Sharing a common brief, the studio will offer three sections working closely with each other to critically understand the relationship between land-management practices and cultural spaces of encounter. Moving beyond stale dichotomies of urban and rural, culture and nature the studio aims to suggest contemporary strategies of coexistence on the territory. Varying in scale and programmatic focus, the three sections will share a common regional emphasis to construct a collective reading of a larger territory of the Italian countryside so dramatically influenced by practices of land-reclamation. The space of the Maremma will serve as the speculative site to imagine contemporary garden typologies, rurbanisation of spatial structures, as well as toxic landscapes of reuse. 

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w/ Daniele Profeta



w/ Luca Ponsi

w/ Cecilia Lündback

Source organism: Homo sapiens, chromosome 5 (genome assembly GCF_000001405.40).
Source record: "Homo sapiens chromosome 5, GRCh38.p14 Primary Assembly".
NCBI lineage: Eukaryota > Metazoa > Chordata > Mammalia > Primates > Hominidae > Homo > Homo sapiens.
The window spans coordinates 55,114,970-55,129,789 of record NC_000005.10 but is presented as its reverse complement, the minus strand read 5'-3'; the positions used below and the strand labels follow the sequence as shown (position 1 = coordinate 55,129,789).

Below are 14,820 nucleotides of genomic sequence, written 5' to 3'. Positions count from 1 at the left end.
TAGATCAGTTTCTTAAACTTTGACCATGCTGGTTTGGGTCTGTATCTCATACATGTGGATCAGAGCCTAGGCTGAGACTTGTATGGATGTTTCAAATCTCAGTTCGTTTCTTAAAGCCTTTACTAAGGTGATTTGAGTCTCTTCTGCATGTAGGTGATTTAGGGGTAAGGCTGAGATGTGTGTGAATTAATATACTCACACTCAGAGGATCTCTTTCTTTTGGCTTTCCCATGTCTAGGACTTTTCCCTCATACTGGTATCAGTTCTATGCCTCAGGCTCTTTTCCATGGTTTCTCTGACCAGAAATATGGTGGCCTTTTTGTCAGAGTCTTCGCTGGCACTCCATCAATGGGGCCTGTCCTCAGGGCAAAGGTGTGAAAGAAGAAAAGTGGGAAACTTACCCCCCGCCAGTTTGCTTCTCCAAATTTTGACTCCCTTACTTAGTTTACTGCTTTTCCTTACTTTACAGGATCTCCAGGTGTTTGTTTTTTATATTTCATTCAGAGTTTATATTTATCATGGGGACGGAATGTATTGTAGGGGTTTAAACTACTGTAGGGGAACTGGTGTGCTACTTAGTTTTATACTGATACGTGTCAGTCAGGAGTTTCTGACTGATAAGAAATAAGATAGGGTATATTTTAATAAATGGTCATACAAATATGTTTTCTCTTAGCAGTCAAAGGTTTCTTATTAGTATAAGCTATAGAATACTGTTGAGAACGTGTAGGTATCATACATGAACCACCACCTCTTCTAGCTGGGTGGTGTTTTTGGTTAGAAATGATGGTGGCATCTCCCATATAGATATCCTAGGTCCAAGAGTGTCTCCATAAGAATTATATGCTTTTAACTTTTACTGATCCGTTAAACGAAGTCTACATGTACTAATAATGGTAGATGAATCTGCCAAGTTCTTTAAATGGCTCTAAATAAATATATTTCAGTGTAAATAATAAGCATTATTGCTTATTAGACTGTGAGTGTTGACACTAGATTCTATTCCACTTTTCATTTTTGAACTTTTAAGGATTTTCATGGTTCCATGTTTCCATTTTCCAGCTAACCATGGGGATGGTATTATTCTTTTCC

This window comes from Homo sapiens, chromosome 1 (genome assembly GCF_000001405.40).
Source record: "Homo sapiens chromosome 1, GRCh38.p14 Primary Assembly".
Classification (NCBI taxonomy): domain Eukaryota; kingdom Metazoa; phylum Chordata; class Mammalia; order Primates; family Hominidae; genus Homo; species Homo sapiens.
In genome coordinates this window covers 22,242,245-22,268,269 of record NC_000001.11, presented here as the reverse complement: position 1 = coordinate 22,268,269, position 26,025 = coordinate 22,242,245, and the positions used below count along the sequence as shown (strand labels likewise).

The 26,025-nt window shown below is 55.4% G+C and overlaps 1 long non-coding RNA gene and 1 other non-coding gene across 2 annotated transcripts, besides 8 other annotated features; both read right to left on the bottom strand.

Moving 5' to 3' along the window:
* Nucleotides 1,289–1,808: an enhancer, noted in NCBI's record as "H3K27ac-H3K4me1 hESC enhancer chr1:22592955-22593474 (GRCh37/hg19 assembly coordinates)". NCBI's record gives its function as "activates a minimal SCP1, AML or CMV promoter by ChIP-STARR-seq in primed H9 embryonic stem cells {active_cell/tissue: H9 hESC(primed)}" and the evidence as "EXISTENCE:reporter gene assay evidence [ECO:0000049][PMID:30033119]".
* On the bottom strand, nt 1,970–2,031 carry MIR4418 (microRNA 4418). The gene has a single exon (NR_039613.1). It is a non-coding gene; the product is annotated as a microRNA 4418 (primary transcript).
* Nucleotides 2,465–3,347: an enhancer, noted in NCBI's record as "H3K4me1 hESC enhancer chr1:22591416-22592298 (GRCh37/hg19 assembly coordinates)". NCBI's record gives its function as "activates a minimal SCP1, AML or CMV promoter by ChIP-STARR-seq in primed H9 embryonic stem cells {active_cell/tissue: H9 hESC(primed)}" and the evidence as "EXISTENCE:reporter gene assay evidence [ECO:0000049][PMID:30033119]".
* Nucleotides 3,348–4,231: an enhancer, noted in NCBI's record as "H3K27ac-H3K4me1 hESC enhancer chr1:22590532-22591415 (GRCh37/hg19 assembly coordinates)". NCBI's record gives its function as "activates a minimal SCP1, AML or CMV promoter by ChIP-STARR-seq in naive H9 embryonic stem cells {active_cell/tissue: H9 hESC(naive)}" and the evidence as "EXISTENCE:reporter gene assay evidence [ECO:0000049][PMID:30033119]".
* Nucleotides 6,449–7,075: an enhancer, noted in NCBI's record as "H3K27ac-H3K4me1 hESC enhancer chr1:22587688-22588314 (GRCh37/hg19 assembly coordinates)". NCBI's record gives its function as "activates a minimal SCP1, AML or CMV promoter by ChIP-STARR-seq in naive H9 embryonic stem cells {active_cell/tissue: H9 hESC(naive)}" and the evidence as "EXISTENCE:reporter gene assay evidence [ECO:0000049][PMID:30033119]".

The studio will investigate the both tight and loose, close and detached relationship between the town of Orbetello and its boundaries of the surrounding lagoon, by studying the complex and multi-layered fabric of the town, through its historic, its natural and its anthropomorphic context.
Advocating for a rurbanisation of Orbetello, by increasing the interaction and inseparability of urban and rural life, each team of students will define through investigation both the site and the program for their punctual design intervention, aimed to generate, activate, and enrich the relationship between the solid and dense conditions of the anthropic urban development, and the fluid and permeable ecosystems and natural conditions of the surrounding waterscape of the lagoon. The definition of the program and the site will be part of the exercise, and will be supported by the research and analysis developed in the initial portion of the semester, in conjunction with the perpetrated on-site explorations and findings. The scale of each intervention will be localised and dimensioned to its surrounding context, to coexist and engage harmoniously with it.

Site: Orbetello, selected by each group based on research and project ambition